This tutorial will teach you how to work with and create your own cool styles from scratch using Photoshop and a few textures. I’ve checked a lot of tutorials around the web and look back on my own and they lack one important thing: why are those effects applied and how did the artist decide to apply those specific effects.
Completion time: 1-2 hours
Tools: Photoshop CS3 or newer
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Let’s not any more time and words and get straight to the point. First, let’s establish a few guidelines about creating graphic styles and effects.
Labels are misleading
When you open up the “Blending Options” panel, you see effects like Drop Shadow, Inner Glow, Outer Glow. But don’t let these labels fool you, their potential is greater than meets the eye. You can also use the Drop Shadow to add a glow or create a 3D effect for a flat shape. And this is just a small portion of what these effects can do. Read further and you too will learn how you can squeeze everything out of them!
“Appearances are deceiving, remove this veil and tap into true potential.”
Effects 100% customizable
You can fully adjust any values, curves, tones, blending modes, colors, intensity, saturation, opacity and sharpness for each effect, nothing is at random. The only thing you need is patience and attention to details.
“You have the power to change everything. You have the tools, the rest is up to you.”
Default effects are terrible
Photoshop will provide some basic settings, just enough for you to understand how each effect works. But do NOT take them as granted! Simply by finding the right recipe for each setting will place you over the average designer and WILL make your work stand out. Each time you open the effects, try to find ways to improve upon your design.
“Draw better than yesterday and worse than tomorrow.”
Remember these three things and moving further with this will be a fantastic trip to improve your Photoshop skills. Believe me, it works like a charm, I’ve done it myself.
Here’s what we’ll be creating:
Looks really hard to do, doesn’t it? Like I said earlier, don’t get misled. There is a logical explanation for each step and you will learn everything.
There’s no point in starting with direct details. First, establish your basic shapes. If it looks good with no effects, you’ll have a solid base to build your effects upon. Just like in architecture, you need a strong foundation, else your entire design will collapse.
Create a document of 2000 x 2000 px in RGB color mode at 72 dpi. We need a large size document so we can create small details.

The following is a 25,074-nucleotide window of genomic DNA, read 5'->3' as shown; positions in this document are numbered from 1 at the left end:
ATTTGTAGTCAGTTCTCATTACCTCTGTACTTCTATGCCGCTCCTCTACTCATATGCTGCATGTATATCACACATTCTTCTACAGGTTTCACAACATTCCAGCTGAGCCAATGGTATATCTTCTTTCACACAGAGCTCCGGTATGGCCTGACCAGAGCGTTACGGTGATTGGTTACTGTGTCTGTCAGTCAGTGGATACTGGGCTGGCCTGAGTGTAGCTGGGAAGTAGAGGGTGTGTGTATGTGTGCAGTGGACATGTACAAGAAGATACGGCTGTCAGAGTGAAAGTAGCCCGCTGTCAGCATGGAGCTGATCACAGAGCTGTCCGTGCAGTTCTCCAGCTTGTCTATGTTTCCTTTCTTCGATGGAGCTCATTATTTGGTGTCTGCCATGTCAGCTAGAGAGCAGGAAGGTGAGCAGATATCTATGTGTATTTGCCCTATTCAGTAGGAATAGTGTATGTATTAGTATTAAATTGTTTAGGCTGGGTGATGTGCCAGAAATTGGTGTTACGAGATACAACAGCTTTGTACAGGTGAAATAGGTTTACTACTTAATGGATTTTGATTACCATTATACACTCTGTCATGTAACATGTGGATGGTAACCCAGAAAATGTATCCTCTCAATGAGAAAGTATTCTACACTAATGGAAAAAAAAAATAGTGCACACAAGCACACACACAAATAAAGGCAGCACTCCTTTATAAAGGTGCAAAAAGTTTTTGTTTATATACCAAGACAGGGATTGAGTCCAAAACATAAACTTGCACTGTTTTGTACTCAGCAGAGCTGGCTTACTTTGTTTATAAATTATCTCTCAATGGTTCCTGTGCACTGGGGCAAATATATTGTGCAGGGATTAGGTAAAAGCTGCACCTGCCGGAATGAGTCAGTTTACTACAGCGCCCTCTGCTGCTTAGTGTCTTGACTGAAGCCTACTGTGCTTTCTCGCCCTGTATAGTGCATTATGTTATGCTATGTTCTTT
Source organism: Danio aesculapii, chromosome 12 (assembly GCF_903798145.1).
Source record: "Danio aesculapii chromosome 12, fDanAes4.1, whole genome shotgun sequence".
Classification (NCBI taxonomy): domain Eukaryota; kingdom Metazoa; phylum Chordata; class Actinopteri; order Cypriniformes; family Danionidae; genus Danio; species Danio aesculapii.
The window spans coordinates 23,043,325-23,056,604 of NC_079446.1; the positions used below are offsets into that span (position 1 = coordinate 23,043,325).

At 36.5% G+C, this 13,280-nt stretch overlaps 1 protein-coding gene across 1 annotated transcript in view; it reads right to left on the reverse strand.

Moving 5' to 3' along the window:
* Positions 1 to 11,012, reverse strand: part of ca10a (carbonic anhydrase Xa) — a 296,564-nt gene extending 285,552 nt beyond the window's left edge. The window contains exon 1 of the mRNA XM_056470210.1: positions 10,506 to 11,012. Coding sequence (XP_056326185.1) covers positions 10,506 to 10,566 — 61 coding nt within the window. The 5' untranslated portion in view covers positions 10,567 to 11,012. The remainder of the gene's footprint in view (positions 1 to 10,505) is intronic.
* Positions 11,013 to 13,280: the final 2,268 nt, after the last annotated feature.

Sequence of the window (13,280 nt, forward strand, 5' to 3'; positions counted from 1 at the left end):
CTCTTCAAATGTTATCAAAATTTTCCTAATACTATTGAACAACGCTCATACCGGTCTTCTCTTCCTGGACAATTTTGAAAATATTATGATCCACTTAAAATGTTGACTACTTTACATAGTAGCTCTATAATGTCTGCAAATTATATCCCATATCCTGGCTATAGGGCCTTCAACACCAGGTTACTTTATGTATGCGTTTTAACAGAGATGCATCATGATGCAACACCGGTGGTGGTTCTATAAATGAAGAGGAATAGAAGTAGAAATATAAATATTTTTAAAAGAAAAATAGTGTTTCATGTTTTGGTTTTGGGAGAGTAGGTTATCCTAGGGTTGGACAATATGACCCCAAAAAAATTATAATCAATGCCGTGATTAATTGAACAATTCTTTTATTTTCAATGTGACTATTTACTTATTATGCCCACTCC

For this design, we’ll create a Starcraft-looking effect. You can download and install the font from the link in the “Resources” section.
Tip: Instead of using plain white for the background, add a light gray color instead. You will be able to see the effects better and you won’t have a screaming contrast in your work (white background fools the eye into seeing increased contrast values).
Go for a mid-tone gray with a basic Bevel & Emboss.
As you can see, the default setting won’t do. We need something stronger, with more impact. Increase the “Size”setting. Notice how the edges gradually become more visible? For now, a setting somewhere around 44 px will do just fine.
We don’t need that soft, rounded effect for our design, we want something aggressive, with sharp corners and straight lines. This effect is controlled by the “Technique” setting. Switch it from “Smooth” to “Chisel Hard”.
Looking better, but not quite there. At this point, it’s too blurry and the edges are not sharp enough. These attributes are controlled by the “Depth” and “Altitude” settings. You can play with them until it looks more “metallic”.
Now we have a basic shape to work with!
Up next, we need a texture to apply on it. You can get one from your own gallery, buy one or download a freebie from DeviantART. I used the one from FantasyStock (link in the Resources section).
Open it in Photoshop, then hit CTRL+U to desaturate it. When you use textures, you don’t necessarily need the original colors, just the tones and the shapes. After you desaturate it, hit CTRL+L to bring up the Levels menu and increase the contrast to a maximum, with close to no mid-tones.
Some values around these below would do just nicely.
After the Levels adjustment, select the entire canvas (CTRL+A) and go to Edit > Define Pattern. Name this pattern “Rust” and hit OK. I know it looks awkward now, but bear with me on this one. It will look great later.
Now it’s time to apply this pattern to our design. Open the Blending Options again and check the pattern Overlay setting. Click it and select the newly created pattern.
Now you’re thinking “Oh god, that looks terrible.” Yes, but the shapes from the texture are good. Now we need to adjust their intensity, color and contrast – but one at a time. How do you we decide, you ask?
Well, the answer is pretty simple, actually. I want the texture only to reveal some dents and not interfere with other effects. If you’re not sure yet, just browse through its blending modes and opacity and see what looks better.